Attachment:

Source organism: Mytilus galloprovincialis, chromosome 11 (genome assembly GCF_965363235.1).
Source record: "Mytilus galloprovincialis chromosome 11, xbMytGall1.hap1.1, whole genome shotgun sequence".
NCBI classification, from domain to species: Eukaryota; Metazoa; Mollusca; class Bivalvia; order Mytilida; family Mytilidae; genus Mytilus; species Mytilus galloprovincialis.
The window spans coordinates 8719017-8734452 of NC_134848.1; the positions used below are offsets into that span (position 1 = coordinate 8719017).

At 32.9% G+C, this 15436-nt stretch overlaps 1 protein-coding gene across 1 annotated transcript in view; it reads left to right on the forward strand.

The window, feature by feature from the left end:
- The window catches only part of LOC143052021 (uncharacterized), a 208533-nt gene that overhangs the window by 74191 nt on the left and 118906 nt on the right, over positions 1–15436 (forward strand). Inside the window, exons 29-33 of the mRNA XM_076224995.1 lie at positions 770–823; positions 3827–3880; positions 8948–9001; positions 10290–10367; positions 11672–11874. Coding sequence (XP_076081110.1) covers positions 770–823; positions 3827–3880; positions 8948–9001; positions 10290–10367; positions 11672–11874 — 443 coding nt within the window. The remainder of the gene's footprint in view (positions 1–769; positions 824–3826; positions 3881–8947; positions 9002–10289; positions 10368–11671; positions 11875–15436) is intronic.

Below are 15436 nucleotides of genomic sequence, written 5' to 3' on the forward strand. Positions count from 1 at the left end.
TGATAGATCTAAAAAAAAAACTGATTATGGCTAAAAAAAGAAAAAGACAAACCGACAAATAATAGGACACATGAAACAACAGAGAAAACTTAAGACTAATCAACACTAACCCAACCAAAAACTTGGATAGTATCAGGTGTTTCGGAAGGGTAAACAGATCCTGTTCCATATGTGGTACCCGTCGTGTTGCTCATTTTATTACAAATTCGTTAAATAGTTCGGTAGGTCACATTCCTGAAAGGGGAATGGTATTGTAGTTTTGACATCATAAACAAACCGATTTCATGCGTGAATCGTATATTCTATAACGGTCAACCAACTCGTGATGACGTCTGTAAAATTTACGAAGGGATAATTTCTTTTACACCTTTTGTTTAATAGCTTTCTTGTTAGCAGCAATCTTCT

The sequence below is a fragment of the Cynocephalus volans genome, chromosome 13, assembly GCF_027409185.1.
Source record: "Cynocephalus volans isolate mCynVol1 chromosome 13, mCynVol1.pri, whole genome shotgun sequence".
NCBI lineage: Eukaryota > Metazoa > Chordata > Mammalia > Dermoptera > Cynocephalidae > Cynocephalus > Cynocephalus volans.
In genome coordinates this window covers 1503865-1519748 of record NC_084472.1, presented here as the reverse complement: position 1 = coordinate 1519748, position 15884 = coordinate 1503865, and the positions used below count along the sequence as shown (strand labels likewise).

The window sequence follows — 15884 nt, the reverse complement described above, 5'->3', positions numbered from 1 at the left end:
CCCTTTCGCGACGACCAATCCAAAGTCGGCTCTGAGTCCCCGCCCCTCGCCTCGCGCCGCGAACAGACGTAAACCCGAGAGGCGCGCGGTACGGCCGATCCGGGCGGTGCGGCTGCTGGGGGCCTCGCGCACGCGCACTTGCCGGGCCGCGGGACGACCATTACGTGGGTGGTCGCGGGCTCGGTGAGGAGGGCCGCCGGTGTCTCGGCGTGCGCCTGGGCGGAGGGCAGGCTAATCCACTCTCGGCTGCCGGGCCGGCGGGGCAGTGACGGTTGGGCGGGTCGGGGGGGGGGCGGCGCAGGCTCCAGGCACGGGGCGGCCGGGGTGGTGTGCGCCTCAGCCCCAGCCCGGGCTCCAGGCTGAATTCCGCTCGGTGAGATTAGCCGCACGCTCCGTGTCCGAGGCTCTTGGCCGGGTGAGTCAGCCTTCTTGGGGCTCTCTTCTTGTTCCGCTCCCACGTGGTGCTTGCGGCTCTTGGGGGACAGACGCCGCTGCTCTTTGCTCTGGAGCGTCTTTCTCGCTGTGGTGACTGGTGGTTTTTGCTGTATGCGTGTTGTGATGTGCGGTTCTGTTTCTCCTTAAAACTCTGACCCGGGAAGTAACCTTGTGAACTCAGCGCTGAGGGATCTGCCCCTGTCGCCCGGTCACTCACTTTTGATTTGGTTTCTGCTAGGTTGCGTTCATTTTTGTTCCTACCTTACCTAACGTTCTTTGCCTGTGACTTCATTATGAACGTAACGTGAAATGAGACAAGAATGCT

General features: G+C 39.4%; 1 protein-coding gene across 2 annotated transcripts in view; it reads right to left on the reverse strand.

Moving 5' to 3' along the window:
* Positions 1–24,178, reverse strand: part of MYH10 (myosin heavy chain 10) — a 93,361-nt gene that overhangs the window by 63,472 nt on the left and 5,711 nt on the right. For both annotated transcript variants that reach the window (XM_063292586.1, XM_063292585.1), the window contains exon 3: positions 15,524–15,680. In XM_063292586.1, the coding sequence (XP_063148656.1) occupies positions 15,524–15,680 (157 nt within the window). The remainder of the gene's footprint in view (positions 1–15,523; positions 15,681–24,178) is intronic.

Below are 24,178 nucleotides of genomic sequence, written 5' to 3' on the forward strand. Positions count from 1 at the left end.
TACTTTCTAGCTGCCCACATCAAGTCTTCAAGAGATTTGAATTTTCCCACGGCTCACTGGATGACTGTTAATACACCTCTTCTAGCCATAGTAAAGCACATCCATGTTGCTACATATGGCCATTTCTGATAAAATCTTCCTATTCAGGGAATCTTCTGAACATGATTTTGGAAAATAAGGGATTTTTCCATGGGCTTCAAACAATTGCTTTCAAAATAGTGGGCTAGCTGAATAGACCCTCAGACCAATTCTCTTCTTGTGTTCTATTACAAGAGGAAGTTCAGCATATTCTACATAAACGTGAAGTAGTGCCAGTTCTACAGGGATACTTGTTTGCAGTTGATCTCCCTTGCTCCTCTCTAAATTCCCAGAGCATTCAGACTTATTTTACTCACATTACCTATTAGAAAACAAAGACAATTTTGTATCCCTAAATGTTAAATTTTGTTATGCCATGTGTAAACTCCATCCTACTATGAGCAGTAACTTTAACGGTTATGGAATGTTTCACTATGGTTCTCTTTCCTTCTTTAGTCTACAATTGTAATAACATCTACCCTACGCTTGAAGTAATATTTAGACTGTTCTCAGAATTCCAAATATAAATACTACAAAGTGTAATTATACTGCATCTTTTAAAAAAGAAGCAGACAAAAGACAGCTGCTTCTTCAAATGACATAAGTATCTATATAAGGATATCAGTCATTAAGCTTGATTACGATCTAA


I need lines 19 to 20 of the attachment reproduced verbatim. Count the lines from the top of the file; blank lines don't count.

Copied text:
Below are 24,178 nucleotides of genomic sequence, written 5' to 3' on the forward strand. Positions count from 1 at the left end.
TACTTTCTAGCTGCCCACATCAAGTCTTCAAGAGATTTGAATTTTCCCACGGCTCACTGGATGACTGTTAATACACCTCTTCTAGCCATAGTAAAGCACATCCATGTTGCTACATATGGCCATTTCTGATAAAATCTTCCTATTCAGGGAATCTTCTGAACATGATTTTGGAAAATAAGGGATTTTTCCATGGGCTTCAAACAATTGCTTTCAAAATAGTGGGCTAGCTGAATAGACCCTCAGACCAATTCTCTTCTTGTGTTCTATTACAAGAGGAAGTTCAGCATATTCTACATAAACGTGAAGTAGTGCCAGTTCTACAGGGATACTTGTTTGCAGTTGATCTCCCTTGCTCCTCTCTAAATTCCCAGAGCATTCAGACTTATTTTACTCACATTACCTATTAGAAAACAAAGACAATTTTGTATCCCTAAATGTTAAATTTTGTTATGCCATGTGTAAACTCCATCCTACTATGAGCAGTAACTTTAACGGTTATGGAATGTTTCACTATGGTTCTCTTTCCTTCTTTAGTCTACAATTGTAATAACATCTACCCTACGCTTGAAGTAATATTTAGACTGTTCTCAGAATTCCAAATATAAATACTACAAAGTGTAATTATACTGCATCTTTTAAAAAAGAAGCAGACAAAAGACAGCTGCTTCTTCAAATGACATAAGTATCTATATAAGGATATCAGTCATTAAGCTTGATTACGATCTAA